Previous Catenary Wires albums have been very gently, just Amelia and Rob and some lightly strummed acoustic guitars, but they’re now a five-piece, and Birling Gap looks to be a much more fleshed-out record. We’ve already heard a taste of what’s to come with “Mirrorball,” an unabashedly romantic and danceable tribute to never giving up on love and ’80s discos. They’ve now released a second single, “The Overview Effect,” a tender, dreamy number about getting older and accepting it. “Can’t things stay the same?” Rob and Amelia sing to each other, stars in their eyes, already knowing the answer.


Amelia Fletcher and Rob Pursey, with Fay Hallam, Andy Lewis and Ian Button.

The Catenary Wires, aka indiepop icons Amelia Fletcher and Rob Pursey (Heavenly, Talulah Gosh), release new album ‘Birling Gap’ in June 21st

A co-release with Skep Wax Records

New Orleans’ Joystick have spent the last decade honing their craft and emerging as one of the best modern ska-punk bands around, and their fourth record “I Can’t Take It Anymore” is their most mature, refined record yet. “Everybody started getting married and having kids and kind of like settling down — we definitely became less of a party band,” lead vocalist Duck told us in a recent interview. Duck also got sober four years ago and he’s now working as a volunteer to help other alcoholics and addicts, and those experiences informed the personal, honest tone of his lyrics on this record.

The music sounds more “mature” too, but in Joystick’s case, growing up doesn’t mean slowing down. It’s still an urgent, fun, fast-paced record that toes the line between ska-punk and ska-core and sounds as hungry as Joystick did on their debut. It also has a subtle approach to musical diversity; it’s a straight-up, ’90s-style ska-punk record, but it also weaves in aspects of traditional ’60s ska, shouty ’80s hardcore, and plenty of the in-between.


Ska Punk from New Orleans Louisiana

Paul “duck” Tucker- Vocals
 Aleman- Bass
Mickey Retzlaff- Guitar
Josh Bourgeois- Trombone
Justin Mcdowell- Tenor Sax
Garrett Corripio- Trumpet
Andrew Heaton- Trombone
Kyle Bouque- Drums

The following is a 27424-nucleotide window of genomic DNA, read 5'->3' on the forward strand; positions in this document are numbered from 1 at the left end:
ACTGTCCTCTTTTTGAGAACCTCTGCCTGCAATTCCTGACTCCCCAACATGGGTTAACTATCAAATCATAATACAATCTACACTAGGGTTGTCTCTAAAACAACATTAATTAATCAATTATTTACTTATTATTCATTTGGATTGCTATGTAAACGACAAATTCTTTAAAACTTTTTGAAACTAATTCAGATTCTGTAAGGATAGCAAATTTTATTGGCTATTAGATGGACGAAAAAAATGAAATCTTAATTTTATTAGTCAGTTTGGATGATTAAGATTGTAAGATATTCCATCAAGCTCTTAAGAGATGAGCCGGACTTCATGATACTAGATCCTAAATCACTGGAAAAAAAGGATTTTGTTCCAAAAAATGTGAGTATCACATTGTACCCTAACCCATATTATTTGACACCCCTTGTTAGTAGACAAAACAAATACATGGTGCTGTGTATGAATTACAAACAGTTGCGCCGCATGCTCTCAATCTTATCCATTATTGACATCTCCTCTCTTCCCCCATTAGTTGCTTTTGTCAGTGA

released April 16th, 2021

Black Sabbath created “Sabotage” with their backs to the wall, yet it was a masterpiece, fearlessly experimental and adding added yet another dimension to their music. The 1975 Black Sabbath album, “Sabotage”, will be re-issued as vinyl and CD super deluxe edition box sets, in June. The band’s sixth studio album was recorded amidst legal wranglings with their former manager – which is how the title came about.

It’s been a big year for fans of Black Sabbath.  In the first few months of 2021, Rhino has already released a box set of the band’s 1972 album Vol. 4, followed by 2CD expanded editions of the first two Dio-era albums.  Now, the label has announced another super deluxe box set – this time of 1975’s “Sabotage.”  Due on June 11th, it will be available in both 4CD and 4LP/7″ editions.

While the album’s title was inspired by the legal battle raging between Sabbath and its former manager, the album was filled with some of Ozzy Osbourne, Tony Iommi, Geezer Butler, and Bill Ward’s most harmonious music together.  Sabotage blended hard rockers (“Symptom of the Universe” was even said to have inspired the thrash metal genre) with acoustic material (the instrumental “Don’t Start (Too Late)”) and even pop-oriented material (the hook-laden “Am I Going Insane (Radio)”). Out of this chaos would come one of the greatest and most influential albums in rock history, and the last classic album Sabbath would make with Ozzy. Its title – a bleakly humorous comment on the forces bearing down on the band – was Sabotage.

It was in 1970 that Patrick Meehan was appointed manager of Black Sabbath. The band had already made significant progress by this point, under the guidance of their first manager, Jim Simpson, a club promoter in Sabbath’s native Birmingham. Their first album, Black Sabbath, had reached the UK Top 10; their second, Paranoid, went to No.1. But as their popularity rapidly escalated, there was a feeling within the band that Simpson was a little out of his depth. In Osbourne’s opinion: “overwhelmed”.